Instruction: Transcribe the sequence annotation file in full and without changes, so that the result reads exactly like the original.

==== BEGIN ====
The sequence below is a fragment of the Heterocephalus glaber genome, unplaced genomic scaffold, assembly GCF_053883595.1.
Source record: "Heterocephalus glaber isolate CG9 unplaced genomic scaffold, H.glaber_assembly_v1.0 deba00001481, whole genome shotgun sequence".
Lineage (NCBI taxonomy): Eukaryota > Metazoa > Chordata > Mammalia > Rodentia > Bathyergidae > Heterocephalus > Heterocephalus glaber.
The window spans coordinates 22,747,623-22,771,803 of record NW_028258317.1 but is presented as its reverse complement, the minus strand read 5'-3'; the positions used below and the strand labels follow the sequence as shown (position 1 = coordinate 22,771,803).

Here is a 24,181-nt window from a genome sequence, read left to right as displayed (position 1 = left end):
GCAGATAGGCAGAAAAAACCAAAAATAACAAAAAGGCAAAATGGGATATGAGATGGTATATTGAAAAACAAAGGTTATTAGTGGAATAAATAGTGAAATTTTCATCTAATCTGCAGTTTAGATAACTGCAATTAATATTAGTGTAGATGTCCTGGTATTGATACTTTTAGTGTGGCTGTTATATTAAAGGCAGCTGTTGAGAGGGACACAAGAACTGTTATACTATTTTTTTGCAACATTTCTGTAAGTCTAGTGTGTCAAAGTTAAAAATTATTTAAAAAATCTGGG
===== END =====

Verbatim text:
The sequence below is a fragment of the Heterocephalus glaber genome, unplaced genomic scaffold, assembly GCF_053883595.1.
Source record: "Heterocephalus glaber isolate CG9 unplaced genomic scaffold, H.glaber_assembly_v1.0 deba00001481, whole genome shotgun sequence".
Lineage (NCBI taxonomy): Eukaryota > Metazoa > Chordata > Mammalia > Rodentia > Bathyergidae > Heterocephalus > Heterocephalus glaber.
The window spans coordinates 22,747,623-22,771,803 of record NW_028258317.1 but is presented as its reverse complement, the minus strand read 5'-3'; the positions used below and the strand labels follow the sequence as shown (position 1 = coordinate 22,771,803).

Here is a 24,181-nt window from a genome sequence, read left to right as displayed (position 1 = left end):
GCAGATAGGCAGAAAAAACCAAAAATAACAAAAAGGCAAAATGGGATATGAGATGGTATATTGAAAAACAAAGGTTATTAGTGGAATAAATAGTGAAATTTTCATCTAATCTGCAGTTTAGATAACTGCAATTAATATTAGTGTAGATGTCCTGGTATTGATACTTTTAGTGTGGCTGTTATATTAAAGGCAGCTGTTGAGAGGGACACAAGAACTGTTATACTATTTTTTTGCAACATTTCTGTAAGTCTAGTGTGTCAAAGTTAAAAATTATTTAAAAAATCTGGG